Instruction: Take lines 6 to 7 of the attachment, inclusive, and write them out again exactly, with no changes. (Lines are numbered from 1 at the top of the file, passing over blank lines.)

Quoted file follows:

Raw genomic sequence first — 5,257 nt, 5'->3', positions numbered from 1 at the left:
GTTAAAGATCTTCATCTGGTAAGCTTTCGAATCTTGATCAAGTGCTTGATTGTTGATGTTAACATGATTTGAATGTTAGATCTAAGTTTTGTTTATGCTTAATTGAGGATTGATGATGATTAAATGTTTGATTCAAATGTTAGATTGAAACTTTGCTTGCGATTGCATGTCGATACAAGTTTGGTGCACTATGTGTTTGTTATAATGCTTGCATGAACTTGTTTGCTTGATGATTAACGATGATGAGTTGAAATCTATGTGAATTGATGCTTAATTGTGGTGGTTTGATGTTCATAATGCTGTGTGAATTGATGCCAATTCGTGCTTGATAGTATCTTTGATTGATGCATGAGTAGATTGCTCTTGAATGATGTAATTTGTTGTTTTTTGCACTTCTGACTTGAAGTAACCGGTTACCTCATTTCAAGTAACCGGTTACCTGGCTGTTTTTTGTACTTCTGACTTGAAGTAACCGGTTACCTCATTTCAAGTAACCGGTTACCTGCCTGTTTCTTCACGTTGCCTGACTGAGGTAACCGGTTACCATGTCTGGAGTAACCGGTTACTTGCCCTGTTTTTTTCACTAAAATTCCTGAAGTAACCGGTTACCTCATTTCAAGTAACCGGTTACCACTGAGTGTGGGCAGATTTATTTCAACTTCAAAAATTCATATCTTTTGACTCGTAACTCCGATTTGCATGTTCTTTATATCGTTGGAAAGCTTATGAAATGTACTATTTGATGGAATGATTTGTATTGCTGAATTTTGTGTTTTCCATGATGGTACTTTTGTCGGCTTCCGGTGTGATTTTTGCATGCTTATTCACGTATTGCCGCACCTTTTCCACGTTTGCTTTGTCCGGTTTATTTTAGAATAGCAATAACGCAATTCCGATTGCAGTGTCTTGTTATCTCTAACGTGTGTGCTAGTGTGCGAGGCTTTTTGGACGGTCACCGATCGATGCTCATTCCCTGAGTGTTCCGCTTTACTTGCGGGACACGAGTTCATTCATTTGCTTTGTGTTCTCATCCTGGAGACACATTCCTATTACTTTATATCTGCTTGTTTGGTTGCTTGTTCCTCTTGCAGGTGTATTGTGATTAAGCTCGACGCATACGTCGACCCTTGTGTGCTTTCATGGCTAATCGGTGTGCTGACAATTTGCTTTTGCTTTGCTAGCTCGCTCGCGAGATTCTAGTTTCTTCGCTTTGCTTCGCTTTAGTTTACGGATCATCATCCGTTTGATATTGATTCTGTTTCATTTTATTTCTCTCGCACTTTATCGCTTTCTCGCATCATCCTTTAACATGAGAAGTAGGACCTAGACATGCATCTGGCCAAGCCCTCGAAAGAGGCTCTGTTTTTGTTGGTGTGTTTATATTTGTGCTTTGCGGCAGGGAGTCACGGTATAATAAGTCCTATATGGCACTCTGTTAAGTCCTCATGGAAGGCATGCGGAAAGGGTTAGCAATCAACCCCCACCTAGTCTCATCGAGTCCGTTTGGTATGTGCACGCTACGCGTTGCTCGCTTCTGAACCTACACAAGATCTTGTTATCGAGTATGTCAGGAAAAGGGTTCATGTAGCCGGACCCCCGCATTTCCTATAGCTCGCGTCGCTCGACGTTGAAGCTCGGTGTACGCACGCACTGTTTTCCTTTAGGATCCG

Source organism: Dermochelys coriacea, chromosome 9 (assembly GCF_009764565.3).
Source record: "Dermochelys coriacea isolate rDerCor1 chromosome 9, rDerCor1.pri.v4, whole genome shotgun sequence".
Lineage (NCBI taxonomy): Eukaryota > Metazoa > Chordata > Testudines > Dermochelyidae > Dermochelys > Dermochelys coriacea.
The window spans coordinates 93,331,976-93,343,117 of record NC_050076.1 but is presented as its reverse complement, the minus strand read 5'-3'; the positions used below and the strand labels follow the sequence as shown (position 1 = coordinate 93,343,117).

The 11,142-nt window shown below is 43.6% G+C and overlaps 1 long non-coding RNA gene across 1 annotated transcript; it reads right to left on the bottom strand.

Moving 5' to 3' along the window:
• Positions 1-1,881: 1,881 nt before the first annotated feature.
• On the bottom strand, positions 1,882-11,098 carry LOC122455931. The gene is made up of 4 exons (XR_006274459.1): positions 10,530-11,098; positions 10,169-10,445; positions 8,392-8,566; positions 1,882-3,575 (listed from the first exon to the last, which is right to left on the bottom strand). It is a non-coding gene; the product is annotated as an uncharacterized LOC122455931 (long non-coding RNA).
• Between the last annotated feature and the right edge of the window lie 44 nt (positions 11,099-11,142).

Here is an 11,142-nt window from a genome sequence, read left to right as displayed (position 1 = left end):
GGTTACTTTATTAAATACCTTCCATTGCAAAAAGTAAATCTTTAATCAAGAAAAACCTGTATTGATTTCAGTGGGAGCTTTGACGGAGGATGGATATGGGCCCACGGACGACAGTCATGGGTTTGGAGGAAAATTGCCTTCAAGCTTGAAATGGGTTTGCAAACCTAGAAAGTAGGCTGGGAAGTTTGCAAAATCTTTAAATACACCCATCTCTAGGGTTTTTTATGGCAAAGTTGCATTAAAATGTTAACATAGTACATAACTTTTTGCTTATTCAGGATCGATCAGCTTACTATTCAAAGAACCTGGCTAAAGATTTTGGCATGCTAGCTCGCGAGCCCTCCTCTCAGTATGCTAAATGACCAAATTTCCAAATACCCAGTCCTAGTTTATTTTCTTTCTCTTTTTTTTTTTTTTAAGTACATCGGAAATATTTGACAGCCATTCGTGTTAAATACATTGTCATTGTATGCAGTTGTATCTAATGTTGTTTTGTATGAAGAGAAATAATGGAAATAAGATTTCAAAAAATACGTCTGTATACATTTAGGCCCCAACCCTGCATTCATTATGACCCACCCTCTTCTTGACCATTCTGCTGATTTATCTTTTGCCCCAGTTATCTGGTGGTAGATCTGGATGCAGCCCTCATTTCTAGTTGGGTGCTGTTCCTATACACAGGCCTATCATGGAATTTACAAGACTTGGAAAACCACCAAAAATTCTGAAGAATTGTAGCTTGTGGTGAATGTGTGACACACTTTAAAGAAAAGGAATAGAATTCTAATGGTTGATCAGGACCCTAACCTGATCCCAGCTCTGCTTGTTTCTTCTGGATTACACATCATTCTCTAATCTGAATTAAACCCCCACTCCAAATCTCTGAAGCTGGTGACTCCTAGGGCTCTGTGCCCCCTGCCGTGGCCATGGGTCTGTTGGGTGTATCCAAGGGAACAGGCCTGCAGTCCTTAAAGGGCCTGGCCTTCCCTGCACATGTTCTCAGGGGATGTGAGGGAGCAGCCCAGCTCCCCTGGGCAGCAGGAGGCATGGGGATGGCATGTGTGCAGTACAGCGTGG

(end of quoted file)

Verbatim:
The window spans coordinates 93,331,976-93,343,117 of record NC_050076.1 but is presented as its reverse complement, the minus strand read 5'-3'; the positions used below and the strand labels follow the sequence as shown (position 1 = coordinate 93,343,117).

The 11,142-nt window shown below is 43.6% G+C and overlaps 1 long non-coding RNA gene across 1 annotated transcript; it reads right to left on the bottom strand.